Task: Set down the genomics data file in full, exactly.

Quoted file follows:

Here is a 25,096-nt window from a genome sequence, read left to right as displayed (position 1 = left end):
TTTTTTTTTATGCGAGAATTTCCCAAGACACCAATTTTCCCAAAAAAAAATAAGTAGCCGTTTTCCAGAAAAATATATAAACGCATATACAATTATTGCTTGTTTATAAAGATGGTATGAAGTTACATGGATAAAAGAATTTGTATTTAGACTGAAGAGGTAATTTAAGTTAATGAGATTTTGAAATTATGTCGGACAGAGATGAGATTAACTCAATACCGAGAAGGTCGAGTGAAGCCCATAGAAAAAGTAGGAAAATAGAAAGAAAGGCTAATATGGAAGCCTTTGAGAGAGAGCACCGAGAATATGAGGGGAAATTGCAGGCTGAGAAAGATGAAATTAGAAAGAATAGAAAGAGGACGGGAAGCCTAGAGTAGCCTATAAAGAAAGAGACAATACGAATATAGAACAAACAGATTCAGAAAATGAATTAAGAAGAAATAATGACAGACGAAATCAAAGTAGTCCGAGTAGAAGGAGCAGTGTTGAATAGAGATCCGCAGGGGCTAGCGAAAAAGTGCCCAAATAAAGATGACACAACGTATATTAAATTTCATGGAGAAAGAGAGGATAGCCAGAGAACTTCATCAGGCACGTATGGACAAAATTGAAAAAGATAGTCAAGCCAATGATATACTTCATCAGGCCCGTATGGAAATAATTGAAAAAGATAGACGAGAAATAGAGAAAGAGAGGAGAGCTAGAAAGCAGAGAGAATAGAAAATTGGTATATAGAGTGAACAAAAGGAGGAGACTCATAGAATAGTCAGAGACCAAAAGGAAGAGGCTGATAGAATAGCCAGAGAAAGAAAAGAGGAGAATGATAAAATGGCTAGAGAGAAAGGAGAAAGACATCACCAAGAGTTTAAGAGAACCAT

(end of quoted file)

Here is a 25,096-nt window from a genome sequence, read left to right as displayed (position 1 = left end):
TTTTTTTTTATGCGAGAATTTCCCAAGACACCAATTTTCCCAAAAAAAAATAAGTAGCCGTTTTCCAGAAAAATATATAAACGCATATACAATTATTGCTTGTTTATAAAGATGGTATGAAGTTACATGGATAAAAGAATTTGTATTTAGACTGAAGAGGTAATTTAAGTTAATGAGATTTTGAAATTATGTCGGACAGAGATGAGATTAACTCAATACCGAGAAGGTCGAGTGAAGCCCATAGAAAAAGTAGGAAAATAGAAAGAAAGGCTAATATGGAAGCCTTTGAGAGAGAGCACCGAGAATATGAGGGGAAATTGCAGGCTGAGAAAGATGAAATTAGAAAGAATAGAAAGAGGACGGGAAGCCTAGAGTAGCCTATAAAGAAAGAGACAATACGAATATAGAACAAACAGATTCAGAAAATGAATTAAGAAGAAATAATGACAGACGAAATCAAAGTAGTCCGAGTAGAAGGAGCAGTGTTGAATAGAGATCCGCAGGGGCTAGCGAAAAAGTGCCCAAATAAAGATGACACAACGTATATTAAATTTCATGGAGAAAGAGAGGATAGCCAGAGAACTTCATCAGGCACGTATGGACAAAATTGAAAAAGATAGTCAAGCCAATGATATACTTCATCAGGCCCGTATGGAAATAATTGAAAAAGATAGACGAGAAATAGAGAAAGAGAGGAGAGCTAGAAAGCAGAGAGAATAGAAAATTGGTATATAGAGTGAACAAAAGGAGGAGACTCATAGAATAGTCAGAGACCAAAAGGAAGAGGCTGATAGAATAGCCAGAGAAAGAAAAGAGGAGAATGATAAAATGGCTAGAGAGAAAGGAGAAAGACATCACCAAGAGTTTAAGAGAACCAT